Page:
Thirteenth Sunday in Ordinary Time.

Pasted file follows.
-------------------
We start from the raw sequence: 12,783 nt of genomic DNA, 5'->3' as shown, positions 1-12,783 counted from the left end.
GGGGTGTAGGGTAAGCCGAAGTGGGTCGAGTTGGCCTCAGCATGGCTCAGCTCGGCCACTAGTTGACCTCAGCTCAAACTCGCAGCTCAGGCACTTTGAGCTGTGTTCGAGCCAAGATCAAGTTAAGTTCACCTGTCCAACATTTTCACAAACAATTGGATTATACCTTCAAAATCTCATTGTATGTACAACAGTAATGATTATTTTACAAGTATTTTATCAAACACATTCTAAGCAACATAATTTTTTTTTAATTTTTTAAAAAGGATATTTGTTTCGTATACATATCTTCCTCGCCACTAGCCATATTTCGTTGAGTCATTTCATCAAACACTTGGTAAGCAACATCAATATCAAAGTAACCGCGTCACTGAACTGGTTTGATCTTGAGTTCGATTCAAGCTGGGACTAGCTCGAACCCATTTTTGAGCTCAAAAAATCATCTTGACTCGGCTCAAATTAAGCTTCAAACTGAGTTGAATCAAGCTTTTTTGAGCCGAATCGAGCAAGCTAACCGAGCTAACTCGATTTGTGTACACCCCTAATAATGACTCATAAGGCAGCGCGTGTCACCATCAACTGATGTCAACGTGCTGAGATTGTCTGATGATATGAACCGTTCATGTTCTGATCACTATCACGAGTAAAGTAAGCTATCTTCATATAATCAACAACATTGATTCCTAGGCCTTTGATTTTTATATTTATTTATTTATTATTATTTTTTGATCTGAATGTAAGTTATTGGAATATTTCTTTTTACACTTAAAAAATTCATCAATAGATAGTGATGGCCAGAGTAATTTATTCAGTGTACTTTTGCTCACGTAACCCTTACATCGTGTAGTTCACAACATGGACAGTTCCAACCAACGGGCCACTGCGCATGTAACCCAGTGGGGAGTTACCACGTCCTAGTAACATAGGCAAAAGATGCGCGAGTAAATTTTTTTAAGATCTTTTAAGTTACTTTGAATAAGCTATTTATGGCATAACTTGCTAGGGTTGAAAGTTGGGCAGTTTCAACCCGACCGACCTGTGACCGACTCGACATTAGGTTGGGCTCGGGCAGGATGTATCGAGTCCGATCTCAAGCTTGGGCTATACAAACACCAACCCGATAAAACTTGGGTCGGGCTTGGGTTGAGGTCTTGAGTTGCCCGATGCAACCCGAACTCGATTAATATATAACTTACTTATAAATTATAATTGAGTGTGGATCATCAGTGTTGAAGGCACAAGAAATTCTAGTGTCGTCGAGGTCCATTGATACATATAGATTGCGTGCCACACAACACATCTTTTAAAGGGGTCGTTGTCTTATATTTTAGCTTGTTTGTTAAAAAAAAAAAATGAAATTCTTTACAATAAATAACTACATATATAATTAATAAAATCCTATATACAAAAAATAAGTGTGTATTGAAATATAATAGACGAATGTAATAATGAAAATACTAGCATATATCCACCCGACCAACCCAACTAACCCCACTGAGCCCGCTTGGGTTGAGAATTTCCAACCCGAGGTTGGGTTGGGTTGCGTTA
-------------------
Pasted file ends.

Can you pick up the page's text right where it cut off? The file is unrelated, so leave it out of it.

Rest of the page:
One of the great paradoxes of Christianity is how can we reconcile the fact that Christ has called us to be free (as St. Paul reminds us in the second reading) and at the same time Catholicism demands such high standards from us? Many people see the rules, commandments and regulations of Jesus and the Church as a straightjacket. As a result many Christians have become very lax in their following of Christ. In the world today when it comes to fidelity to Christ and the Church many people renege on what they promised in rosier times. This phenomenon is not only evident in our religion, but also in other areas of our society. We could say that we live in the age of the drop out. So many people who have put their hands on the plough have looked back (using the example of Jesus in the gospel today) and as a result lacked commitment and fidelity; young people to the studies, husbands and wives to their marriage, priests to their ministry. So many today look back, lose sight of their goal, they are tempted to turn back or even quit altogether. Maybe part of the solution lies in our concept of freedom. If we take a good look at our lives can we say that we are really free? Are we not slaves at times to public opinion? Our actions and behaviour are regulated by what others say about us instead of personal conviction. We all know too well that if we were to pay attention to all the slander, calumnies, defamation and false accusations that are been said about us we would end up in a mental institution. Are we not slaves at times to materialism and the mood swings of the modern world? You have to dress like this to be with the times, to be cool. Is this what we call true freedom? Are we not slaves at times to our own bad habits, passions, and self-indulgence? The Church has often been accused of brainwashing its flock. I think that we are all being brainwashed. Are we not been brainwashed 24 hours a day by the media? How many times you will hear people quote as the absolute truth, something that they read on the paper or heard on the radio or received a tweet or a post on Facebook? Just look at the prevalence of social media today, when you’re out around you so many people are on their phones or tablets, even driving in the cars? We have become addicted to our phones and tablets. Human discourse and conversation is over. You see people all over posting on Facebook, its all down now to 144 characters that allows you to disrespect another’s person ideas and opinions and the more hatred and division that you can spew the higher your ratings. We are being turned into mummies, corpses, robots that don’t think for ourselves. We are all being brainwashed. The best thing to do is to find the best brainwasher. The only true liberty lies in obedience and fidelity to God. Just look at the example of Christ in the gospel today. He knew what lay ahead in Jerusalem but he was not going to let public opinion nor doubts deflect him from fidelity to the task undertaken. In the Church today we need committed followers of Christ, Catholics who will be faithful to their commitments in the face of public opinion. We need husbands and wives who will not renege on their commitments when difficulties come their way, husbands and wives who are willing to work to save their marriage. We need parents who are willing to dedicate themselves untiringly to their children. Jesus reminds us in the gospel that the door that leads to perdition is a wide and spacious one and many take it, but the door to eternal happiness is a narrow one and very few enter by it. The cross is unavoidable in the life of every true disciple because there is no other way to find the freedom of the resurrection.